Time Based, not Task Based Writing

Progress in the creative space is hard to measure. Is two weeks researching one small detail a good use of time? Who knows. One way to manage this is to set a timeframe to complete the work in, and aim to get it all done in that time. Set a span of one year for a novel, for instance.

Now you have a framework within which to apportion time. Also, if you set a task based activity (like finish Chapter 2 today) you are likely to be disappointed quite often.

But if you set the task ‘Write for one hour today’ then you can’t fail – as long as you work for that hour! You’ll be surprised how much you can get done working in this way I think…  

Work over Longer Periods 

Time to stop thinking in months. Writing takes years, very often. Especially at first. If you’ve written ten TV pilots, you can probably knock one out fairly quickly. But if you want to have your first book published, it might be good to set a five year goal.

Write the first draft in a year or two, then seek allies and mentors to help you rewrite, then start approaching publishers and agents! And try to get it all done in 5 years. 

Co-Write

If you’re exhausted, spiritually and creatively, and can’t drag yourself to the desk again, try co-writing. Make sure you trust your partner 100% (don’t have any doubts and back away if you do) and try to make sure they are at least as motivated as you.

And from personal experience, try to work with people who have done the thing you are attempting together before.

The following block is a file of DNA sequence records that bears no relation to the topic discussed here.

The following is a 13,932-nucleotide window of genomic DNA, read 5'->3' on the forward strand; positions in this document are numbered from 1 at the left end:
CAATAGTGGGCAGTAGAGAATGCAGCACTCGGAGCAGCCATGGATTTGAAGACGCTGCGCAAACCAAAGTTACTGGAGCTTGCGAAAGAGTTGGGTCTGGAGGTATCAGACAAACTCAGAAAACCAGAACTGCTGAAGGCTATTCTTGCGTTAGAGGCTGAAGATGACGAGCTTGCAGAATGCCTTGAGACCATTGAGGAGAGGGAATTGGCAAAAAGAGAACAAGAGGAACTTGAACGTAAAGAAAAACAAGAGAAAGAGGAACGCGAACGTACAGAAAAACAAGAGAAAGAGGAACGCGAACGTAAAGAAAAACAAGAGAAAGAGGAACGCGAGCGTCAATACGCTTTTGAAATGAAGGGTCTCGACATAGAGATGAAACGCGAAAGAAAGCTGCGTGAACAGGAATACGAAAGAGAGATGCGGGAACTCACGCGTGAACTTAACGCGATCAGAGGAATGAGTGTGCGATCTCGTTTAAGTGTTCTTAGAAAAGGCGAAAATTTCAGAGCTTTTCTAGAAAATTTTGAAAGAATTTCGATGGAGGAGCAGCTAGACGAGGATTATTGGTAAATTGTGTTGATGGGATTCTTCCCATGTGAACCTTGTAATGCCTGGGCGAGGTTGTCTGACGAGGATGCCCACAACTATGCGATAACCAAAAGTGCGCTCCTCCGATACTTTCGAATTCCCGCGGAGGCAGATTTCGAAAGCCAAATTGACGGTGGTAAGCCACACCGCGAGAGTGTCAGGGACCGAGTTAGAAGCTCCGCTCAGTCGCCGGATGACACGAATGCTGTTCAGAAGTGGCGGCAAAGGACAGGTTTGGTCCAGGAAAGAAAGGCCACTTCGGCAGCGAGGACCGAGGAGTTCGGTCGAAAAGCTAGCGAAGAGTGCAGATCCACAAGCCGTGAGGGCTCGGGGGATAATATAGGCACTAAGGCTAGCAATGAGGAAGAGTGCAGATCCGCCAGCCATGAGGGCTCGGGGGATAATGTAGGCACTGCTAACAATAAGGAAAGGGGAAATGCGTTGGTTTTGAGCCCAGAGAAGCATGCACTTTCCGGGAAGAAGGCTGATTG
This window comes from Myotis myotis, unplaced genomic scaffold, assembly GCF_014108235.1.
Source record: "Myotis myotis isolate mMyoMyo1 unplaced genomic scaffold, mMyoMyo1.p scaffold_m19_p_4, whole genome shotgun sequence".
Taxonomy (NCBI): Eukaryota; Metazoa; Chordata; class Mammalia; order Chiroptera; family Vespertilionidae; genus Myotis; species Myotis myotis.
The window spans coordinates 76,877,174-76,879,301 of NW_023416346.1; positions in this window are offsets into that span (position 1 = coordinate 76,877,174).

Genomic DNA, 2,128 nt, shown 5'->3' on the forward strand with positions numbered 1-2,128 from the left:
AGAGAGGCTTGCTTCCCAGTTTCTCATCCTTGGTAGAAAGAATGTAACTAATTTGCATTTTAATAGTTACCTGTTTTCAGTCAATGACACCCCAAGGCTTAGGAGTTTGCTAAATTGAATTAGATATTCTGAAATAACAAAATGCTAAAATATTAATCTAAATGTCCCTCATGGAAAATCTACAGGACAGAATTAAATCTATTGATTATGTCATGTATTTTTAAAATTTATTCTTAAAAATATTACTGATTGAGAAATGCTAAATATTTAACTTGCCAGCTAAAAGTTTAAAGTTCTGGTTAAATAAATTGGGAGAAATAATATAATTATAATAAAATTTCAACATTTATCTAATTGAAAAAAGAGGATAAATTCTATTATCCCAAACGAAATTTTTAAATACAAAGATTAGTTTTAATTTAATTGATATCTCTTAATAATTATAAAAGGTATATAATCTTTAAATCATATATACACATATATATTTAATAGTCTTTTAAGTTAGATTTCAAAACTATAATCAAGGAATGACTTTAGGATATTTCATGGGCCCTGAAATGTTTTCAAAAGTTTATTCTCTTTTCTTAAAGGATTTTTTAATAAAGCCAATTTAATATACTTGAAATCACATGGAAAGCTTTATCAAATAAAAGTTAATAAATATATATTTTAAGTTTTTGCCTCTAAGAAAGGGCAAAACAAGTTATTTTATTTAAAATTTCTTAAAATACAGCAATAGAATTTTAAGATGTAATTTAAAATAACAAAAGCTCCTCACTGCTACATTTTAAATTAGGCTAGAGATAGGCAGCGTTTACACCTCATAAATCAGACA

If Writing at Home isn’t Working 

Get a desk away from home. Library, cafe etc. There’s any number of reasons why writing at home might be working out for you. Lots of prominent authors like JK Rowling and Donna Tartt write in cafes and libraries for many reasons. Eavesdropping. Donna Tartt says if she ever needs a character she just looks up in the library and there they are! 

No Distractions

Once you’re at your desk, shut down social media. Mute the phone. Lock the door. Set a timer on your phone for an hour and half and enter a state of uninterrupted creative meditation. Now work! 

Get up Early

If everything else fails … go to bed early and get up early. Nothing ever gets done after 6pm, except by high school and university students, and you’re not one of those anymore are you? Except you. No not you. Nothing good ever happens after midnight, but that’s for other reasons.

Try getting up two hours before everyone else, and writing them. Total quiet, no distractions. You are the early bird. You are the hardest worker in the room. Be The Rock.